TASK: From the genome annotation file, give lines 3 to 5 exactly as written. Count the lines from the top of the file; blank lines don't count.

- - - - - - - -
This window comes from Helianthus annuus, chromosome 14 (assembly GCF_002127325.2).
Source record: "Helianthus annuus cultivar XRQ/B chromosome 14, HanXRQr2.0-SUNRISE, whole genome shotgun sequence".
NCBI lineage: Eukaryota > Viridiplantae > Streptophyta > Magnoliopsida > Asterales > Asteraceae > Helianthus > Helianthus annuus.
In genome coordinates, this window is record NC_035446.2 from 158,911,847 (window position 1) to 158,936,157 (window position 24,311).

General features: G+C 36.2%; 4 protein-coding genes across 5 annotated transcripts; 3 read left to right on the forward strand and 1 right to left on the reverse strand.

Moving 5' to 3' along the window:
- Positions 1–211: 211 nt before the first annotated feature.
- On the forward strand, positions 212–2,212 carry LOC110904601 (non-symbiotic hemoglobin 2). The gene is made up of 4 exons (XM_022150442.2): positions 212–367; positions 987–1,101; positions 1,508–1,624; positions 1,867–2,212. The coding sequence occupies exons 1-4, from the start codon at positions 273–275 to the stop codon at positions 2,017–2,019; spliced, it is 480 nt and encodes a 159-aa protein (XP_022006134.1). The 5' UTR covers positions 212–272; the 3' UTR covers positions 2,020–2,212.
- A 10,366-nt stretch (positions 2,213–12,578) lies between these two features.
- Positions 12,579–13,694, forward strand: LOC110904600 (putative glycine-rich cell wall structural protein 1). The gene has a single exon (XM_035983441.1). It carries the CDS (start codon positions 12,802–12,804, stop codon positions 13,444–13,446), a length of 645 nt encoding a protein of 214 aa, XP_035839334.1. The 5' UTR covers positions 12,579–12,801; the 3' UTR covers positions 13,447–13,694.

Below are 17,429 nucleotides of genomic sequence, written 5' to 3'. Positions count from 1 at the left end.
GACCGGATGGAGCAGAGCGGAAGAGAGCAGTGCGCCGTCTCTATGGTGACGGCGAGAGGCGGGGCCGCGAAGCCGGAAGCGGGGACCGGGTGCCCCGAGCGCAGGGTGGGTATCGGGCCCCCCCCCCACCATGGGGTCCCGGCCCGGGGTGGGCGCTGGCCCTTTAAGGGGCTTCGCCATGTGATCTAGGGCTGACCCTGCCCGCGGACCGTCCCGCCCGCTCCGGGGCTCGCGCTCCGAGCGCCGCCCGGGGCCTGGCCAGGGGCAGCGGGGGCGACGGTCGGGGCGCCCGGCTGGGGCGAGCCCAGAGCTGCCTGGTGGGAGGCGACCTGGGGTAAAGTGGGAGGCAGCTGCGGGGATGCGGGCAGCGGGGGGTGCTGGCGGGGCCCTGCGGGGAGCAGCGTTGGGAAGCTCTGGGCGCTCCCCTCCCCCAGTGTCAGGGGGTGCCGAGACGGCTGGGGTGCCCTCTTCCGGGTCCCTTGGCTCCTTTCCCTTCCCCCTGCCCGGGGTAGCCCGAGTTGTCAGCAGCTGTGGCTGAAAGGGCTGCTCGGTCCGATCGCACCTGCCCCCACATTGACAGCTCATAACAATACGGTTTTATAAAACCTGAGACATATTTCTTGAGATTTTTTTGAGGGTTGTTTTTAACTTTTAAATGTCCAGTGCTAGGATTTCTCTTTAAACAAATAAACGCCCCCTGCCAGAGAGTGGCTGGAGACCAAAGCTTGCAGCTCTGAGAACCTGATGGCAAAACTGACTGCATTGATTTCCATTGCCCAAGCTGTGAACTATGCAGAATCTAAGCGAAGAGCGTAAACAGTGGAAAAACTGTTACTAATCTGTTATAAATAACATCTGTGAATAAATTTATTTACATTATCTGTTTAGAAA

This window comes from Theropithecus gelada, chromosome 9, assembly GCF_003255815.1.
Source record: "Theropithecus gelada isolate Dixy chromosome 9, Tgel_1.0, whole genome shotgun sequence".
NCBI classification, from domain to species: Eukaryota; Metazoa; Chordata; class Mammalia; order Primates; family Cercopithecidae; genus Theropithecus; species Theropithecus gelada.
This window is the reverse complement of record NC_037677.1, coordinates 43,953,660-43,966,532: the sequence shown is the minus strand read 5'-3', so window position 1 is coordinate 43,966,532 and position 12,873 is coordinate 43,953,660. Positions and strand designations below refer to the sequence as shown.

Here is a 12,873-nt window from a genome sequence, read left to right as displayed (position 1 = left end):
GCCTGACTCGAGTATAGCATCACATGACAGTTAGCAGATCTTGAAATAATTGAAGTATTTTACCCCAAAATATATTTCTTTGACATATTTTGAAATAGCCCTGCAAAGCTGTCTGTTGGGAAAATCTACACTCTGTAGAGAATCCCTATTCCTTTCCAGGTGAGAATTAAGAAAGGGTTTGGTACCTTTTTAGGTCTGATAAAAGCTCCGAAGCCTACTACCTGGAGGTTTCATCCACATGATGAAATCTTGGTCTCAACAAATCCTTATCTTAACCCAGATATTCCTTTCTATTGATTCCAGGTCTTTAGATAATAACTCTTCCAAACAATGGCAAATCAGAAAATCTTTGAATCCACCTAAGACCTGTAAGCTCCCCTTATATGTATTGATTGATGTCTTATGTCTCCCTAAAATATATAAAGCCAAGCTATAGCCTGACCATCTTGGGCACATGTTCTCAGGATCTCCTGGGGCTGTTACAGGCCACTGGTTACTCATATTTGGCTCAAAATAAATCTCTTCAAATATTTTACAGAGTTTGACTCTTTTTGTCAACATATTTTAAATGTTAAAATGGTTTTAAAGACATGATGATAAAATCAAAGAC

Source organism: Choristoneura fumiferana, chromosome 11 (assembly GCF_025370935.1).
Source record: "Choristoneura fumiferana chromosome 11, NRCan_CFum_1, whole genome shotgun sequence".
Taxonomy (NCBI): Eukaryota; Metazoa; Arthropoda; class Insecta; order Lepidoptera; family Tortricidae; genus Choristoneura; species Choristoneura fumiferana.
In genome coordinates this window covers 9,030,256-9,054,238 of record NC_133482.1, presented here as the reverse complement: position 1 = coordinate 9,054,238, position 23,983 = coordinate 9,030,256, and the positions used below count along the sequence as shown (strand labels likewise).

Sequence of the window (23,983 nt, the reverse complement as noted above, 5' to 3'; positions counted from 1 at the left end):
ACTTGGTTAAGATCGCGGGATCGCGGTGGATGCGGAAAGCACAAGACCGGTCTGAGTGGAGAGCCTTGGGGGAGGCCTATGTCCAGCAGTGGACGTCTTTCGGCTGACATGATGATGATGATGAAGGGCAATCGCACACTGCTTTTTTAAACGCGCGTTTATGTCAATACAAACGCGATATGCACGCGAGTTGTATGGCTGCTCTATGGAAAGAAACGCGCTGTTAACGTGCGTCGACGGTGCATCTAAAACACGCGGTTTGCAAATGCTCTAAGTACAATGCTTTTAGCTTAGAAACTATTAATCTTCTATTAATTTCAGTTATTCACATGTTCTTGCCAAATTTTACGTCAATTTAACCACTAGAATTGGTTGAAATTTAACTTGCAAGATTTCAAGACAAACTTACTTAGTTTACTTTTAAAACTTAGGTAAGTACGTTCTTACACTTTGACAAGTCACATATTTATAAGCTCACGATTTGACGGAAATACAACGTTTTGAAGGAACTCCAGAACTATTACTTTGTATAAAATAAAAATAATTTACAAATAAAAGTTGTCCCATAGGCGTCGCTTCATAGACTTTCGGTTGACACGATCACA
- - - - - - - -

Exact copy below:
NCBI lineage: Eukaryota > Viridiplantae > Streptophyta > Magnoliopsida > Asterales > Asteraceae > Helianthus > Helianthus annuus.
In genome coordinates, this window is record NC_035446.2 from 158,911,847 (window position 1) to 158,936,157 (window position 24,311).

General features: G+C 36.2%; 4 protein-coding genes across 5 annotated transcripts; 3 read left to right on the forward strand and 1 right to left on the reverse strand.